Finders Keepers by Dorothy A. Winsor

Disclaimer: Finders Keepers, by Dorothy A. Winsor, was provided by the author in exchange for an honest review.

Twelve-year-old Cade is lucky—or cursed—enough to be a Finder, someone who senses the presence of precious heart stones.  When Mum, who’s also a Finder, is seized to work in the hellish heart stone mines, Cade’s older brother wants him out of the path of anyone who might spot his “talent” and send him too to the mines.  But first, they have to search the city to find and free Mum. Unfortunately odd things are happening in the city as it approaches its big New Year celebration, when the calendar will turn to the year 4000.  The old prophets say that on New Year’s Eve, the world will descend into fire, earthquake, and plague, with the worst of it in the city, the center of the world. Cade hides his talent, searches for Mum, and dodges a girl thief, who tells him that disaster can be averted if a dozen heart stones are placed in the temple at the city’s center.  Won’t Cade to help her find and steal them from miners’ houses?  Danger presses from all sides—miners, the Watch, fever, fire, and possibly the thief herself.  And where, oh where, is Mum?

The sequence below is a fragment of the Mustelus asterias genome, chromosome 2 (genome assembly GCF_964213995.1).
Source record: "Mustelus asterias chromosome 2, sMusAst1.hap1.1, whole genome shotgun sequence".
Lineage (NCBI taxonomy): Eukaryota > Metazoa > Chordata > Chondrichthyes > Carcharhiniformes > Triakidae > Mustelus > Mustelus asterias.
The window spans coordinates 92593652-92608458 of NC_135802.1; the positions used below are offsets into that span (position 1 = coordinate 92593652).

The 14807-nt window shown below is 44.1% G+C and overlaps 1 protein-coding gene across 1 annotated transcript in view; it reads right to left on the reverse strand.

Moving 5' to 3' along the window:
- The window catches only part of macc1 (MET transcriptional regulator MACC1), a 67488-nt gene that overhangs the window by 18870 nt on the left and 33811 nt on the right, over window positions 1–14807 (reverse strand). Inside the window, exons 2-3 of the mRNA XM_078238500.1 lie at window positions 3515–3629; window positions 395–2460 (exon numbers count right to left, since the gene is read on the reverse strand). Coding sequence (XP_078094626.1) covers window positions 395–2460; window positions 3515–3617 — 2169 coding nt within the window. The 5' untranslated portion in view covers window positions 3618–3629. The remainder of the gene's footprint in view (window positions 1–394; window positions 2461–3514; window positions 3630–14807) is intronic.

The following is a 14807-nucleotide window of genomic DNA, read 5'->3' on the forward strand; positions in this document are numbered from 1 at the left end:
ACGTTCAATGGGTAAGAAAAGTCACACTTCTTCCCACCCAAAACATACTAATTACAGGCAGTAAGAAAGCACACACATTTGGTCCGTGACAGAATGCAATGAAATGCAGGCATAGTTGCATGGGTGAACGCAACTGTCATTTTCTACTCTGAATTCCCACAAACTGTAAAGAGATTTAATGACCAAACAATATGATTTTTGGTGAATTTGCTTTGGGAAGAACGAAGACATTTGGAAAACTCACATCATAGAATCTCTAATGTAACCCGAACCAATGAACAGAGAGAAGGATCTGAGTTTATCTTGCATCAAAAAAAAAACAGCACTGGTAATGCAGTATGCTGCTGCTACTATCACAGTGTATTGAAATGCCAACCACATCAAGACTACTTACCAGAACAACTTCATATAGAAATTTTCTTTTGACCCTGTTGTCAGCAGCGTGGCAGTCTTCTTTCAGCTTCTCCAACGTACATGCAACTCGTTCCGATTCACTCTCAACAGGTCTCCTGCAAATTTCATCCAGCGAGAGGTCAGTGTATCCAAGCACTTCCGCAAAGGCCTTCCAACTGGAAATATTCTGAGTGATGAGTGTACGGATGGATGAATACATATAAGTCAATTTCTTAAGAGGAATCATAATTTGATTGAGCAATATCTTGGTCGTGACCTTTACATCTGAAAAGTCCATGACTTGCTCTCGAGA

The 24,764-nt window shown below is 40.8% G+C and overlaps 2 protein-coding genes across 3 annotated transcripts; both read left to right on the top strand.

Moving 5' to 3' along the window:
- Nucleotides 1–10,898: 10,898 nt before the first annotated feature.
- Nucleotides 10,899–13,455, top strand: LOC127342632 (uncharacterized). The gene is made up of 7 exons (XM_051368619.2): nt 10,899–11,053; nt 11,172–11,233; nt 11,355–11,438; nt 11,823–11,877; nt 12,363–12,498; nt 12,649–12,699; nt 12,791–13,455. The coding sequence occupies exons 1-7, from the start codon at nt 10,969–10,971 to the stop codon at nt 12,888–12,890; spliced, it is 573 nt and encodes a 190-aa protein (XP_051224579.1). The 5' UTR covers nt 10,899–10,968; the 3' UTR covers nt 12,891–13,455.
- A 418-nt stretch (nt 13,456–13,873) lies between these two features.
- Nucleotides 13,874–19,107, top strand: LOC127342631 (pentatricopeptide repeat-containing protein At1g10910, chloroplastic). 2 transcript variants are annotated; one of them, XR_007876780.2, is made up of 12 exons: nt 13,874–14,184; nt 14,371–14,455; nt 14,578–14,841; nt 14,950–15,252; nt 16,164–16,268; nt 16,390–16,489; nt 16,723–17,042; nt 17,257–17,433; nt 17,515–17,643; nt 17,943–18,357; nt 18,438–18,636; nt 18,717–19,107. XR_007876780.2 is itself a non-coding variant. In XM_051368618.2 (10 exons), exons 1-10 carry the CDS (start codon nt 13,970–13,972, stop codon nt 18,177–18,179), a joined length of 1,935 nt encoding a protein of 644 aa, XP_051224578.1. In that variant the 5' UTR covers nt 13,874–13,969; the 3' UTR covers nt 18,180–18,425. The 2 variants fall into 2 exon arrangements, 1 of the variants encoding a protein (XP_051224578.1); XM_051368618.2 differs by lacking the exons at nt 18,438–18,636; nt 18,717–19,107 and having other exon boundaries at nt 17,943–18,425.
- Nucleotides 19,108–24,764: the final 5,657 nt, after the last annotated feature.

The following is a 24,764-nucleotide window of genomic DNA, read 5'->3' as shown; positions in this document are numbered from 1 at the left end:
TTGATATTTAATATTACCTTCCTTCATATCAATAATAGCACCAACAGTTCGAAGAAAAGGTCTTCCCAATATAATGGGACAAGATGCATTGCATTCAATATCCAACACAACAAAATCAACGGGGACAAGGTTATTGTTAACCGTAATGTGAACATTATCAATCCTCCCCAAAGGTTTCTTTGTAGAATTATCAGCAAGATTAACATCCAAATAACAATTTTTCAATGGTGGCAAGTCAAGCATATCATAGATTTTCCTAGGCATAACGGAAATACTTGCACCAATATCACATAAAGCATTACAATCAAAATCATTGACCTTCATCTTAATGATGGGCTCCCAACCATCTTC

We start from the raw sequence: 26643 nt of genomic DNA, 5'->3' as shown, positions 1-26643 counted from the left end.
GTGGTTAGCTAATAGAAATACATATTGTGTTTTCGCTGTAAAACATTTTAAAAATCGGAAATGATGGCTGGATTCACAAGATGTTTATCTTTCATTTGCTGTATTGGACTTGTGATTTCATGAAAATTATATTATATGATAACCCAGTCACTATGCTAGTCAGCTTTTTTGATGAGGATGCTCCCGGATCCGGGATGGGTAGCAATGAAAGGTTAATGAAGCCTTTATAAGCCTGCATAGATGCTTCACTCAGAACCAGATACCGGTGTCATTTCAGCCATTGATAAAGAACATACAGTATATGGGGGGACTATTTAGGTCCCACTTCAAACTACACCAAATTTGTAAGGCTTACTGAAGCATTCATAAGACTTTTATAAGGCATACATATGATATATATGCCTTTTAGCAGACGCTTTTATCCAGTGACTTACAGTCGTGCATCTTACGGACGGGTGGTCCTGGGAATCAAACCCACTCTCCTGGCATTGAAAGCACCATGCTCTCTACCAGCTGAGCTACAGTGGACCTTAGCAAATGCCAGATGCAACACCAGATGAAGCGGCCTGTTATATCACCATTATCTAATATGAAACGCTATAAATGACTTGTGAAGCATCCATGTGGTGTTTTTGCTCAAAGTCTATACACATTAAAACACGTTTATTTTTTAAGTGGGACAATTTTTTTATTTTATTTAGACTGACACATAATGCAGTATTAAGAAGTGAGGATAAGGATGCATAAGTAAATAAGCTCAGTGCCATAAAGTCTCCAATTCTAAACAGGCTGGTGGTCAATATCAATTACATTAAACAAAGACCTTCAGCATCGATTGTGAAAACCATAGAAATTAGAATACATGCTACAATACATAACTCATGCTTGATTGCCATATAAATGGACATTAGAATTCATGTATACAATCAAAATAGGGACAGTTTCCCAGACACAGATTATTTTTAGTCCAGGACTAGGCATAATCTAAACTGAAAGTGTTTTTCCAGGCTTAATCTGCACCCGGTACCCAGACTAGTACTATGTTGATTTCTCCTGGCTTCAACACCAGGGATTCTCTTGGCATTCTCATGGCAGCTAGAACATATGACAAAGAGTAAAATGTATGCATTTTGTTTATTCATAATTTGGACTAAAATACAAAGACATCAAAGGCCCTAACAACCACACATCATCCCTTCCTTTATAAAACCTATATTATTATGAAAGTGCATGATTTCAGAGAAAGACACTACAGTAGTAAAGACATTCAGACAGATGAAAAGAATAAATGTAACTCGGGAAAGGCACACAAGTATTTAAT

I really enjoyed the story of Finders Keepers, and the worldbuilding was mostly pleasantly subtle. There were shades of Megan Whalen Turner’s The Thief throughout, which is perhaps why I liked it so much, although the world of Finders Keepers is not nearly as rich or developed. The plot made the obvious twists and turns and nothing incredibly astonishing or original showed up, but I did like the story anyway.

That being said, the writing certainly could use improvement and while I liked the subtle bits of worldbuilding, I didn’t like as much the penchant for the “conversation infodump,” where everything important is revealed in a casual conversation between two characters. Cade also made some astounding leaps in logic and, despite being new to the whole Finding thing, suddenly knew things that I didn’t think he could have realistically known without prior practice. A result of the author trying to reveal information about the world and the mechanics of her magic system, I think, although it’s very jarring to read.

I did like Finders Keepers, but I found it very superficial—a pleasant read, with pleasant characters and a pleasant little story and world…but nothing more. It’s a very basic story, and lacks a lot of beauty and richness and depth in the writing and world and characters. I enjoyed it, but it’s not particularly memorable. With a little work, though, I think there might be something to it.

My rating: 3/5

Warnings: Some violence.

Genre: Fantasy, Middle Grade

You can buy this here: Finders Keepers

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